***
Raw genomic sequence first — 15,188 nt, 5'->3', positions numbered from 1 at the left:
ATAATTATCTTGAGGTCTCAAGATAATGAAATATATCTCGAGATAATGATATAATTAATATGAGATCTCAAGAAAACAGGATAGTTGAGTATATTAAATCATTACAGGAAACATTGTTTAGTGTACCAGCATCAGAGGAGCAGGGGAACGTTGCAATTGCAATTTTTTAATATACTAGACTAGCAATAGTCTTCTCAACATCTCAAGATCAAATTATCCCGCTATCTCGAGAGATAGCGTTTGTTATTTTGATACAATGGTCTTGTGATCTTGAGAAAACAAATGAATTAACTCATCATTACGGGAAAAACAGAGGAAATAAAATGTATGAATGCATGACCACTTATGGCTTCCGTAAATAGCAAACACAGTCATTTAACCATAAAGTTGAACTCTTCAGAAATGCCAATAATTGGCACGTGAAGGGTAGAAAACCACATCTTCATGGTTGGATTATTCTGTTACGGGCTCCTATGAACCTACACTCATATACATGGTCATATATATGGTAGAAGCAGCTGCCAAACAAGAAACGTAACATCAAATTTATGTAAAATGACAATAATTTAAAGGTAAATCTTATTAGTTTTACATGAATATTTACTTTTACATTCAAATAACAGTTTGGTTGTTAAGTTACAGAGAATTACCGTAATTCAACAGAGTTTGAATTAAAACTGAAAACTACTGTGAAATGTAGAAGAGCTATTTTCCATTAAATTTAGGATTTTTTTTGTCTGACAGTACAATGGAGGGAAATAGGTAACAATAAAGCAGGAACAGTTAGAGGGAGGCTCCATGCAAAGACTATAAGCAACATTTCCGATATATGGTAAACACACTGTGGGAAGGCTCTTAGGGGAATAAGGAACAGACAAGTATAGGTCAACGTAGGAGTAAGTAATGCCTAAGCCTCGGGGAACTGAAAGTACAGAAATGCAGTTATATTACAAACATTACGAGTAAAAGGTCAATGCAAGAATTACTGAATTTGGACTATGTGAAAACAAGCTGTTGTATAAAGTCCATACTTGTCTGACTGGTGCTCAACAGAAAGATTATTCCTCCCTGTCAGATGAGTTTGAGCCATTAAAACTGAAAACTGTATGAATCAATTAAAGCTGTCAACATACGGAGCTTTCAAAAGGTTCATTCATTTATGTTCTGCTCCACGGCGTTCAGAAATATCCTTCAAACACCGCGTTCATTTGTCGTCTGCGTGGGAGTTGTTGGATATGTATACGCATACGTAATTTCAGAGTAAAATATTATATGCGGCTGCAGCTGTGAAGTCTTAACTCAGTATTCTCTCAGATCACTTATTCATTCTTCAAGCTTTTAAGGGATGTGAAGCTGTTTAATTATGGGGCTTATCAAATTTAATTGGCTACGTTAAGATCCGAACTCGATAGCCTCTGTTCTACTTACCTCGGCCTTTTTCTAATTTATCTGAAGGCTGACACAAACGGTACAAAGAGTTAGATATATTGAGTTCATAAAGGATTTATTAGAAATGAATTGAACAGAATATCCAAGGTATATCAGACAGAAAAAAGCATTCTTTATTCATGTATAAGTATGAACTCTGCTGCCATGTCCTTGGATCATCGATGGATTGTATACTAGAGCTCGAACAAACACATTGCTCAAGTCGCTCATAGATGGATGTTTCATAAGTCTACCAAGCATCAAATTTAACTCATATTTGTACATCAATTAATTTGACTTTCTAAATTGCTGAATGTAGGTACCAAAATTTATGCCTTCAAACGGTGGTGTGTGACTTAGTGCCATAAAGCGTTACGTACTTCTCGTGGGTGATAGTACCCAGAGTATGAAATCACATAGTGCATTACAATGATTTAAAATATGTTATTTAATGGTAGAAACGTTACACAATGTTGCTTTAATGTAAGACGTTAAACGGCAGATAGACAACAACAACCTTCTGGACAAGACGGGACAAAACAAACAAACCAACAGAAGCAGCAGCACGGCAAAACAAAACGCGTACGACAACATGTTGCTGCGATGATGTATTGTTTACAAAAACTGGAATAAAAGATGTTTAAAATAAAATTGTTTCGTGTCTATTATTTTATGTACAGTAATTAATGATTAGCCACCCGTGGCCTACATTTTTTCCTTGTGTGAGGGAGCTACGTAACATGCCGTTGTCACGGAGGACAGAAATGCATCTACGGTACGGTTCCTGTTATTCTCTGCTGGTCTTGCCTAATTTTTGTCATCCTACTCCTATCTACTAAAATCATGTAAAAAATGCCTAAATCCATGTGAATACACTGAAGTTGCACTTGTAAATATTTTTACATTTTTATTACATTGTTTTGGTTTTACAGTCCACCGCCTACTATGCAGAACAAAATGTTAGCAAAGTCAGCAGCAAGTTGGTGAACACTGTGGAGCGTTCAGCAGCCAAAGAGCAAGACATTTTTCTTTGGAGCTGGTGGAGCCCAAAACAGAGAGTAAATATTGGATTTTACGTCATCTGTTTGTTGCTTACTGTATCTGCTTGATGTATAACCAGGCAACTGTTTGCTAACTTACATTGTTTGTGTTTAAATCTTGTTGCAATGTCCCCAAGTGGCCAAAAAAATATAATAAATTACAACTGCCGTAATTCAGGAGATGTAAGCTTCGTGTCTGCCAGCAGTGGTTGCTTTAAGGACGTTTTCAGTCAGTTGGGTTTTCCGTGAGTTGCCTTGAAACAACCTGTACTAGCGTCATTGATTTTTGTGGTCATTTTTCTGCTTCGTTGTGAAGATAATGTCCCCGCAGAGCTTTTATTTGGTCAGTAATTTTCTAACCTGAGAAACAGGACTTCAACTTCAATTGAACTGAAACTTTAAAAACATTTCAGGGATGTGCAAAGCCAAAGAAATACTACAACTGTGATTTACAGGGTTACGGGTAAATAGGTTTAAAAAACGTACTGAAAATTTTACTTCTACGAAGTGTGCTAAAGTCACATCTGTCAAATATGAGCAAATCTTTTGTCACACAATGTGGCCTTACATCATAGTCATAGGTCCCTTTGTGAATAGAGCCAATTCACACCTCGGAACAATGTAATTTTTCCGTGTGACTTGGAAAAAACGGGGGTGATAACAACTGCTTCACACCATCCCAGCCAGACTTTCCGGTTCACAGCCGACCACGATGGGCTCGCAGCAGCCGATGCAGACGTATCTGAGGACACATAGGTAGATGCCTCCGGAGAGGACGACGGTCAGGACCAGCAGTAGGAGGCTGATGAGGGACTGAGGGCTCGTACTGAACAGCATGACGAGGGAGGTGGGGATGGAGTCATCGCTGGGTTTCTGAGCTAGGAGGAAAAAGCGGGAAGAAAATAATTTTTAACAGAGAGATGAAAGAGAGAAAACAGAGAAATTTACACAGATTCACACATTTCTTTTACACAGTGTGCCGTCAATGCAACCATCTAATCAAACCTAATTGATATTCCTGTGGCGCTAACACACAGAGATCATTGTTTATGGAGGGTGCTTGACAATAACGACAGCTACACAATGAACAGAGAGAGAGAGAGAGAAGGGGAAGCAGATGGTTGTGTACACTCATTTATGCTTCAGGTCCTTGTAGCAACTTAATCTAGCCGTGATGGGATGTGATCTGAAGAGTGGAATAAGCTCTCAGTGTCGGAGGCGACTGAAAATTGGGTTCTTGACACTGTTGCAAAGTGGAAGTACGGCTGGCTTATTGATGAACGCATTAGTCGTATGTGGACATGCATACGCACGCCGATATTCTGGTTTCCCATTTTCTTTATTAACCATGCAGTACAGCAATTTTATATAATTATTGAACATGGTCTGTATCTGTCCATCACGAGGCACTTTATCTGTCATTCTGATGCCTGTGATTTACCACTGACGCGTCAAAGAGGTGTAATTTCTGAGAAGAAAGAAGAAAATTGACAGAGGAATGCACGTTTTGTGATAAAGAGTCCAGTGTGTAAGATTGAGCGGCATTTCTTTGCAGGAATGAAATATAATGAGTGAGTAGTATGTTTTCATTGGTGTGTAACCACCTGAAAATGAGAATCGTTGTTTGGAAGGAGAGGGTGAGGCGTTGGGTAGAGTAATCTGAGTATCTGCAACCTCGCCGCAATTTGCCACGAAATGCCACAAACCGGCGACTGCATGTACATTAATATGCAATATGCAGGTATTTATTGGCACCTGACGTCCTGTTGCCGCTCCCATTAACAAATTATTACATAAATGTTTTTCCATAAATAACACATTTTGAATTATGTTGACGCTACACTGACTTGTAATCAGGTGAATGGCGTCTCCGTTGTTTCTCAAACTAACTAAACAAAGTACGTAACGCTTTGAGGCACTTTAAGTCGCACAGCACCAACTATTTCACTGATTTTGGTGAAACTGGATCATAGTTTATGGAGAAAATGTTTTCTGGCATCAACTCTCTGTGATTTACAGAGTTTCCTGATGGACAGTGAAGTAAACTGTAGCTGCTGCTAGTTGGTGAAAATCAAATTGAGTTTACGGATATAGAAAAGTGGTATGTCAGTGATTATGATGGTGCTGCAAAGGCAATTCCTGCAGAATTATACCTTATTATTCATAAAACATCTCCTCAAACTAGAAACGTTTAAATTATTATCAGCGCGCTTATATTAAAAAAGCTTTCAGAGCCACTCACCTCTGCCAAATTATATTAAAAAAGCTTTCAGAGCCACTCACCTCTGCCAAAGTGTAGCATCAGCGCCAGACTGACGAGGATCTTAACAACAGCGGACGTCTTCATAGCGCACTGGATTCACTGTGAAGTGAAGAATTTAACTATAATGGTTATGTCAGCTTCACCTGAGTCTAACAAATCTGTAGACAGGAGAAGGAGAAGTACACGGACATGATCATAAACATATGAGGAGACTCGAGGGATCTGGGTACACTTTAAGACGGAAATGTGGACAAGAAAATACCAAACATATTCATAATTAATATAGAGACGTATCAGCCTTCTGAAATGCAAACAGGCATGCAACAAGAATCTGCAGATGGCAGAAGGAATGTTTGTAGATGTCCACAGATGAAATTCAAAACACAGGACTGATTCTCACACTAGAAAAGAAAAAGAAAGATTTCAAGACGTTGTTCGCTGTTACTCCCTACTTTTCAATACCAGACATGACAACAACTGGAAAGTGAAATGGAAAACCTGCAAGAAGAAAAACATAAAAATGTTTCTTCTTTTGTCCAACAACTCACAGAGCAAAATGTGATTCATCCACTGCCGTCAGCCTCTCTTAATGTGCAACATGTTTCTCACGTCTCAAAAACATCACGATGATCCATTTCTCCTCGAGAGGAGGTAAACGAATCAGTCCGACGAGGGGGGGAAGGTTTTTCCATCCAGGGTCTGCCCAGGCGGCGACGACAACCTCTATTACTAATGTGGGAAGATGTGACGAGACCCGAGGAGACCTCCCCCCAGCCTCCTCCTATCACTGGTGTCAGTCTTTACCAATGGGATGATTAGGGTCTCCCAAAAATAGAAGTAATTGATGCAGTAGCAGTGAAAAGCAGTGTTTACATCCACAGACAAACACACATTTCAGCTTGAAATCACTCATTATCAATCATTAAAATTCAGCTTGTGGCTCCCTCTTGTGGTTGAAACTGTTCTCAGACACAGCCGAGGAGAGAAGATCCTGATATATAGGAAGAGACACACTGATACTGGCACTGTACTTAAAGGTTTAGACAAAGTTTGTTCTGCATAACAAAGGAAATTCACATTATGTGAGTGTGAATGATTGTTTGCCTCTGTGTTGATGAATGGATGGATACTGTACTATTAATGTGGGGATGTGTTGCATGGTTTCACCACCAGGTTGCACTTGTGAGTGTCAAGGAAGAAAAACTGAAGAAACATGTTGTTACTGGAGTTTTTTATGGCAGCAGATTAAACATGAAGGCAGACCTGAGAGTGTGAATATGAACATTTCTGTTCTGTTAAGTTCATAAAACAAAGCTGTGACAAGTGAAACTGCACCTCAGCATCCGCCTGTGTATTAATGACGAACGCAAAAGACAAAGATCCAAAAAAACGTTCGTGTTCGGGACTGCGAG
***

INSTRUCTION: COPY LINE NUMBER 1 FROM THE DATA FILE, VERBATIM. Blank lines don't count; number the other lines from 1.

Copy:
Raw genomic sequence first — 15,188 nt, 5'->3', positions numbered from 1 at the left: